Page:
Jer 37:1-21. Historical
Sections, Thirty-seventh through Forty-fourth Chapters. The Chaldeans
Raise the Siege to Go and Meet Pharaoh-hophra. Zedekiah Sends to
Jeremiah to Pray to God in Behalf of the
Jews: in Vain, Jeremiah Tries to Escape to His Native Place, but Is
Arrested. Zedekiah Abates the Rigor of His Imprisonment.
1. Coniah—curtailed from Jeconiah by way
whom—referring to Zedekiah, not to
Coniah (2Ki 24:17).
2. Amazing stupidity, that they were not
admonished by the punishment of Jeconiah [Calvin], (2Ch 36:12, 14)!
3. Zedekiah … sent—fearing lest,
in the event of the Chaldeans overcoming Pharaoh-hophra, they should
return to besiege Jerusalem. See on Jer 21:1;
that chapter chronologically comes in between the thirty-seventh and
thirty-eighth chapter. The message of the king to Jeremiah here in the
thirty-seventh chapter is, however, somewhat earlier than that in the
twenty-first chapter; here it is while the issue between the Chaldeans
and Pharaoh was undecided; there it is when, after the repulse of
Pharaoh, the Chaldeans were again advancing against Jerusalem; hence,
while Zephaniah is named in both embassies, Jehucal accompanies
him here, Pashur there. But, as Pashur and Jehucal are both
mentioned in Jer 38:1, 2, as hearing Jeremiah's reply, which is
identical with that in Jer 21:9, it
is probable the two messages followed one another at a short interval;
that in this Jer 37:3, and
the answer, Jer 37:7-10, being the earlier of the two.
Zephaniah—an abettor of rebellion
against God (Jer 29:25),
though less virulent than many (Jer 29:29), punished accordingly (Jer 52:24-27).
4. Jeremiah … not put … into
prison—He was no longer in the prison court, as he had been
32:2; 33:1), which passages
refer to the beginning of the siege, not to the time when the Chaldeans
renewed the siege, after having withdrawn for a time to meet
5. After this temporary diversion, caused by
Pharaoh in favor of Jerusalem, the Egyptians returned no more to its
24:7). Judea had the
misfortune to lie between the two great contending powers, Babylon and
Egypt, and so was exposed to the alternate inroads of the one or the
other. Josiah, taking side with Assyria, fell in battle with
Pharaoh-necho at Megiddo (2Ki 23:29).
Zedekiah, seeking the Egyptian alliance in violation of his oath, was
now about to be taken by Nebuchadnezzar (2Ch 36:13; Eze 17:15,
7. shall return—without accomplishing
any deliverance for you.
8. (Jer 34:22).
10. yet … they—Even a few wounded
men would suffice for your destruction.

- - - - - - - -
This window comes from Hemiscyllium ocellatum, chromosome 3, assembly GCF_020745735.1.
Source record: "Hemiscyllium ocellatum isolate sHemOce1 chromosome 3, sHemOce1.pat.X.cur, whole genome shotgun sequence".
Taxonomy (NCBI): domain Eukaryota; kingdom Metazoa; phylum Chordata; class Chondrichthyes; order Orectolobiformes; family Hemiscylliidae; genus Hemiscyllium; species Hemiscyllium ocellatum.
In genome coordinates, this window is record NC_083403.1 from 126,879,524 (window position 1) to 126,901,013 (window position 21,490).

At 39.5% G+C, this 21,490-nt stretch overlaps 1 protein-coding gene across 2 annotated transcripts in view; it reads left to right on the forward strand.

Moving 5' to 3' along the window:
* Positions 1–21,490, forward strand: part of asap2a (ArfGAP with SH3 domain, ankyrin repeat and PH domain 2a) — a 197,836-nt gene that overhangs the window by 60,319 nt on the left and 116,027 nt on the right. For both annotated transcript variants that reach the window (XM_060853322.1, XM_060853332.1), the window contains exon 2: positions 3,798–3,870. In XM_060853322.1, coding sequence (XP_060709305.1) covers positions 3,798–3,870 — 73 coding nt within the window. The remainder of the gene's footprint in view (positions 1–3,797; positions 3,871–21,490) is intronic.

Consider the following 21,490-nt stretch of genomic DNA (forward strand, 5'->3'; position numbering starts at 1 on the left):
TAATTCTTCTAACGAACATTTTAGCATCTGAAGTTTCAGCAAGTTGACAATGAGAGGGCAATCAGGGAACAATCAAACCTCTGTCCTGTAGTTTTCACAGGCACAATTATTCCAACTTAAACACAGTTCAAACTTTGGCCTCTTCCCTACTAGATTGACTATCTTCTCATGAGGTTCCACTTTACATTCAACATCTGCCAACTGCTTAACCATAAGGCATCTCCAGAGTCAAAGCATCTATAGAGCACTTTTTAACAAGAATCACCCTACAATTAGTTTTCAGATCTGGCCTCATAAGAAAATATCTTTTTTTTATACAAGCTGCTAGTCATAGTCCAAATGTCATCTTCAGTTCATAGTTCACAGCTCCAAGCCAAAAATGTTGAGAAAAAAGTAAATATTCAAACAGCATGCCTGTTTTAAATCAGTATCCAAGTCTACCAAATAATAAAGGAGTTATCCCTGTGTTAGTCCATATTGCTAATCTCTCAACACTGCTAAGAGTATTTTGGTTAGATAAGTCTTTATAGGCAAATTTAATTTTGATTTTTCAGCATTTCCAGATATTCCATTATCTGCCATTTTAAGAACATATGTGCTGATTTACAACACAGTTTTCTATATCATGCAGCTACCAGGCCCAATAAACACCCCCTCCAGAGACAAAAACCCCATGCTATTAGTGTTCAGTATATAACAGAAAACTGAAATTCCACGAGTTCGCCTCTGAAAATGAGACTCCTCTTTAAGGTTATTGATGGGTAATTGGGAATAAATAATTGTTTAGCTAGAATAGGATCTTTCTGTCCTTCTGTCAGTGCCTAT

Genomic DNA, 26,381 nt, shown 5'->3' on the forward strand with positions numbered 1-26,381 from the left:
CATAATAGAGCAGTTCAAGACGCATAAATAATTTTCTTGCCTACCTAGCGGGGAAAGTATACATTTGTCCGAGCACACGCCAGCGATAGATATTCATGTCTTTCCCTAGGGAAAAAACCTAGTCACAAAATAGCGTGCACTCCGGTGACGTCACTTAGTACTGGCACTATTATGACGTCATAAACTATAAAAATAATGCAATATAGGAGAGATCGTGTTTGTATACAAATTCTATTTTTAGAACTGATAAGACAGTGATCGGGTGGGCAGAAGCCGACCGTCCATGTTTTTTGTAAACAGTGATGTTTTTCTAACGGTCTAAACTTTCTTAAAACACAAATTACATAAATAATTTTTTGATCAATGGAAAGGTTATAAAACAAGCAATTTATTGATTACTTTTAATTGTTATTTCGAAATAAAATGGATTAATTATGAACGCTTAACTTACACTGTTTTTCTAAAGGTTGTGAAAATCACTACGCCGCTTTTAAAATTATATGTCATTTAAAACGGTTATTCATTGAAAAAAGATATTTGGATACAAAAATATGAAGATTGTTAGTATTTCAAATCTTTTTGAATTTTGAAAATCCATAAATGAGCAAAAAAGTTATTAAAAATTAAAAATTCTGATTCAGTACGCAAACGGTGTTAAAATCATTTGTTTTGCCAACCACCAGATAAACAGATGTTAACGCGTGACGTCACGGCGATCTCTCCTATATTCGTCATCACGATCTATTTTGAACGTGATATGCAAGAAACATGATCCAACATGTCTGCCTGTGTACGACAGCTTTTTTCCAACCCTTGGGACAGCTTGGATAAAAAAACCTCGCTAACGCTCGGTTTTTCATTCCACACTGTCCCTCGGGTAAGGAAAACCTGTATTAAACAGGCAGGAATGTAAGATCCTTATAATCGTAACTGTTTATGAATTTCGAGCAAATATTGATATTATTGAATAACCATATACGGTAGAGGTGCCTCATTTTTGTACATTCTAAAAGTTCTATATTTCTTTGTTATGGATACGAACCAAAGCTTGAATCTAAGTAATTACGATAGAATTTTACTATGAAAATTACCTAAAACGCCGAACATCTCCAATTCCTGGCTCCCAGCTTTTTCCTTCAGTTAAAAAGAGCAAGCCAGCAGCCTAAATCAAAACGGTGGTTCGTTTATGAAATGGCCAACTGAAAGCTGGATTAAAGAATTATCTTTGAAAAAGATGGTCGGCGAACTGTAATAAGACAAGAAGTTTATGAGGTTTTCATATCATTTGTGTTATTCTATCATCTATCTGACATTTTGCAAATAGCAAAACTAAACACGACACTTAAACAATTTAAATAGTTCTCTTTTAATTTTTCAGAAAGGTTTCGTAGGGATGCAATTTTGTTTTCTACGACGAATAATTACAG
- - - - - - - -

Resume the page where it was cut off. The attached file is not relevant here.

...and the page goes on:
11. broken up—"gone up."
12. Benjamin—to his own town,
to separate himself—Margin
translates, "to slip away," from a Hebrew root, "to be smooth,"
so, to slip away as a slippery thing that cannot be held. But it is not
likely the prophet of God would flee in a dishonorable way; and "in the
midst of the people" rather implies open departure along with others,
than clandestine slipping away by mixing with the crowd of departing
people. Rather, it means, to separate himself, or to divide
his place of residence, so as to live partly here, partly there,
without fixed habitation, going to and fro among the people [Ludovicus De Dieu]. Maurer translates, "to take his portion thence," to
realize the produce of his property in Anathoth [Henderson], or to take possession of the land which
he bought from Hanameel [Maurer].
13. ward—that is, the "guard," or
Hananiah—whose death Jeremiah
predicted (Jer 28:16).
The grandson in revenge takes Jeremiah into custody on the charge of
deserting ("thou fallest away," Jer 38:19; 52:15; 1Sa
29:3) to the enemy. His
prophecies gave color to the charge (Jer 21:9; 38:4).
15. scribe—one of the court secretaries;
often in the East part of the private house of a public officer serves
as a prison.
16. dungeon … cabins—The prison
consisted of a pit (the "dungeon") with vaulted cells
round the sides of it. The "cabins," from a root, "to bend one's
17. secretly—Zedekiah was ashamed to be
seen by his courtiers consulting Jeremiah (Joh
12:43; 5:44; 19:38).
thou shalt be delivered—Had Jeremiah
consulted his earthly interests, he would have answered very
differently. Contrast Jer 6:14; Isa 30:10; Eze 13:10.
18. What—In what respect have I
19. Where are now your prophets—The
event has showed them to be liars; and, as surely as the king of
Babylon has come already, notwithstanding their prophecy, so surely
shall he return.
20. be accepted—rather, "Let my
supplication be humbly presented" (see on Jer
lest I die there—in the subterranean
dungeon (Jer 37:16),
from want of proper sustenance (Jer 37:21). The prophet naturally shrank
from death, which makes his spiritual firmness the more
remarkable; he was ready to die rather than swerve from his duty [Calvin].
21. court of the prison—(Jer 32:2;
bakers' street—Persons in the same
business in cities in the East commonly reside in the same street.
all the bread … spent—Jeremiah
had bread supplied to him until he was thrown into the dungeon of
Malchiah, at which time the bread in the city was spent. Compare this
verse with Jer 38:9;
that time must have been very shortly before the capture of the city
52:6). God saith of His
children, "In the days of famine they shall be satisfied" (Ps 37:19; Isa
33:16). Honest reproof (Jer 37:17), in the end often gains more
favor than flattery (Pr 28:23).